Non-public schools have an opportunity to receive funds through the newly effective Illinois “Invest in Kids” Act. The Act offers an innovative way for qualified Illinois private schools to receive additional funding, for supporters of these schools to claim an income tax credit against their 2018 tax liability, and for Illinois students to receive scholarships.
The IRS’s recent Rev. Proc. 2018-5 included a number of updates and changes to the procedures for the IRS’ issuing of determination letters for exempt organizations pursuant to a filed Form 1023 or 1023-EZ Application for Recognition of Tax Exemption. Among the most significant and impactful changes are those related to the User Fees and to the questions asked on the streamlined Form 1023-EZ.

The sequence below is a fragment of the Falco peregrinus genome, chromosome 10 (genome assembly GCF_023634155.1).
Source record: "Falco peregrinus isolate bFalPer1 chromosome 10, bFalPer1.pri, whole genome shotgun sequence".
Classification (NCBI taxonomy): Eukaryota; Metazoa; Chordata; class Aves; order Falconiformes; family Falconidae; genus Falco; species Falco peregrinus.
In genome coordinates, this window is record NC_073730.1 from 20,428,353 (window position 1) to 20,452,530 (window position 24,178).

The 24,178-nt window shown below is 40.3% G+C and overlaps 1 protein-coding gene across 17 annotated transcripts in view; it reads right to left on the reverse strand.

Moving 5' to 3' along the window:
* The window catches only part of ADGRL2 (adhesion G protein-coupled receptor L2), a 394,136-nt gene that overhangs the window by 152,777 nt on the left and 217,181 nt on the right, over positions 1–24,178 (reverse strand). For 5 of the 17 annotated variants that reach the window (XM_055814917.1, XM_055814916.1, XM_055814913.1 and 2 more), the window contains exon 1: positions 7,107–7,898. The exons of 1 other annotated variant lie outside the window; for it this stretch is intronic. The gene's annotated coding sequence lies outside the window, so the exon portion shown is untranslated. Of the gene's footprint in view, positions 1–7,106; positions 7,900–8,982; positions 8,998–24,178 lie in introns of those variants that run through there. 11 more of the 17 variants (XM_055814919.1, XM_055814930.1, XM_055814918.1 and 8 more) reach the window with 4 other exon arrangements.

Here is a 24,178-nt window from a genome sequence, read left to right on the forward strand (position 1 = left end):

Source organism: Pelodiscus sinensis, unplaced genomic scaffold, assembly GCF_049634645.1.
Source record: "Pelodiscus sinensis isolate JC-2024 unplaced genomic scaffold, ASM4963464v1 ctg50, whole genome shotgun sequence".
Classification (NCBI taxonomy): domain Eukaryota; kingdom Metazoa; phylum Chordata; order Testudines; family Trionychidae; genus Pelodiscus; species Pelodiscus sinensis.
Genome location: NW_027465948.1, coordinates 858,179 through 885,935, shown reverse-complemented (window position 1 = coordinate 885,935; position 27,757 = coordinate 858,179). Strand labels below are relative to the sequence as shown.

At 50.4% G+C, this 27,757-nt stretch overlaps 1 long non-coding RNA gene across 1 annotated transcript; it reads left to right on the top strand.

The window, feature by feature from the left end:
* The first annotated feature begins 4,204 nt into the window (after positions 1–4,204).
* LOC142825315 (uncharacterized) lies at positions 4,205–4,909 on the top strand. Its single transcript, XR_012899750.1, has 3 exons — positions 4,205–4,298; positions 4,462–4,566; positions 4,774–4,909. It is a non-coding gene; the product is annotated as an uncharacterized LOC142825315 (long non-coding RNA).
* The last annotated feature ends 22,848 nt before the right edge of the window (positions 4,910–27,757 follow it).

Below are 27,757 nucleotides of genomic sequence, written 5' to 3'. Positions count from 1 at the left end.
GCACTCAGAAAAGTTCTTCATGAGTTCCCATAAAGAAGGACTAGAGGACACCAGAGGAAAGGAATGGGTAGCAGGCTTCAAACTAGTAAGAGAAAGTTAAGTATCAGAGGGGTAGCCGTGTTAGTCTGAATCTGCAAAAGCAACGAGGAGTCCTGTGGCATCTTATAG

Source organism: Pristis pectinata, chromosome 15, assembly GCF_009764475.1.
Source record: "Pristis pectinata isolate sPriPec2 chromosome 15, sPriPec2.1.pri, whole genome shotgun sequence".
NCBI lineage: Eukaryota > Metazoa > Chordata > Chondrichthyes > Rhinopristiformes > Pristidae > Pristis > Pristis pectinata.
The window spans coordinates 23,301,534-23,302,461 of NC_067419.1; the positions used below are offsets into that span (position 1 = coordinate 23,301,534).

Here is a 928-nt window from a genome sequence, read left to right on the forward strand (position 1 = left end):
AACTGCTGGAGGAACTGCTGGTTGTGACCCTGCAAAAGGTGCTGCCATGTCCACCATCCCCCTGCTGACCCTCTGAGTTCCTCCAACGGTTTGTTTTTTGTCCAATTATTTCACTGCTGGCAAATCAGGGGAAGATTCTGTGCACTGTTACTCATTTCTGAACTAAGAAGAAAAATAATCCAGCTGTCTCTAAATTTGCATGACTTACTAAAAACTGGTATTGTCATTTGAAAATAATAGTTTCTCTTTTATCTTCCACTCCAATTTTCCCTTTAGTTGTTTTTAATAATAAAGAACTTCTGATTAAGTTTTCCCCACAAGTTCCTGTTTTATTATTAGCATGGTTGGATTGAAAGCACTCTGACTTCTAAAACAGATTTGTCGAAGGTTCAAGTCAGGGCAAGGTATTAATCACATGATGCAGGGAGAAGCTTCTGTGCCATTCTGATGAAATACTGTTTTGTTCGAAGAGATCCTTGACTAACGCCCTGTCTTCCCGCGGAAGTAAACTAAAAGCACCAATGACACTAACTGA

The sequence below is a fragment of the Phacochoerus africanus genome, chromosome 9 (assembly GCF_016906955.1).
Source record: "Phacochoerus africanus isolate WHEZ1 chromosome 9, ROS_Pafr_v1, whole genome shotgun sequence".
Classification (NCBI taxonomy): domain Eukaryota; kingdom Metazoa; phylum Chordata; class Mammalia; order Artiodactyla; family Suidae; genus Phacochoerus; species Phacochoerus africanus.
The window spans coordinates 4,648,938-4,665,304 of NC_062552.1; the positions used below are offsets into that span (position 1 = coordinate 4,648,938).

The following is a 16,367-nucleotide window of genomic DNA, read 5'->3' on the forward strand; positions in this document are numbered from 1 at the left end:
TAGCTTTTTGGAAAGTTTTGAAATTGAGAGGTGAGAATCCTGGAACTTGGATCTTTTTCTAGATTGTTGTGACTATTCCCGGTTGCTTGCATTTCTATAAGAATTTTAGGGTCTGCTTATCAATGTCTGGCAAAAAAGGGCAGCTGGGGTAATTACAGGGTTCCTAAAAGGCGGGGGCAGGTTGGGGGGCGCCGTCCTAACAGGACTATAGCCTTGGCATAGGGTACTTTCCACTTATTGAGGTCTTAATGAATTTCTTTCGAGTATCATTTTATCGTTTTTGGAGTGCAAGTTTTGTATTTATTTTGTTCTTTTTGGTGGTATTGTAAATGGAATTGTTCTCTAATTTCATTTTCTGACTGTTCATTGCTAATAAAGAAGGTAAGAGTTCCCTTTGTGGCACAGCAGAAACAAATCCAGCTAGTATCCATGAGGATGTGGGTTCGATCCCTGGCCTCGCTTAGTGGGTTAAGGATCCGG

When a nonprofit provides assistance instead of or alongside the government, does that qualify as “charitable activity” under Section 501(c)(3)? Think disaster assistance, affordable housing, parks and recreation facilities, drug and alcohol recovery programs, and other health care services. The answer is seemingly obvious: yes, that all counts as charity – and rightfully so. But is it enough that a nonprofit only lessens a government burden, but does not otherwise provide charity, to qualify for Section 501(c)(3) status? And just what does “lessening a government burden” mean within this IRS context?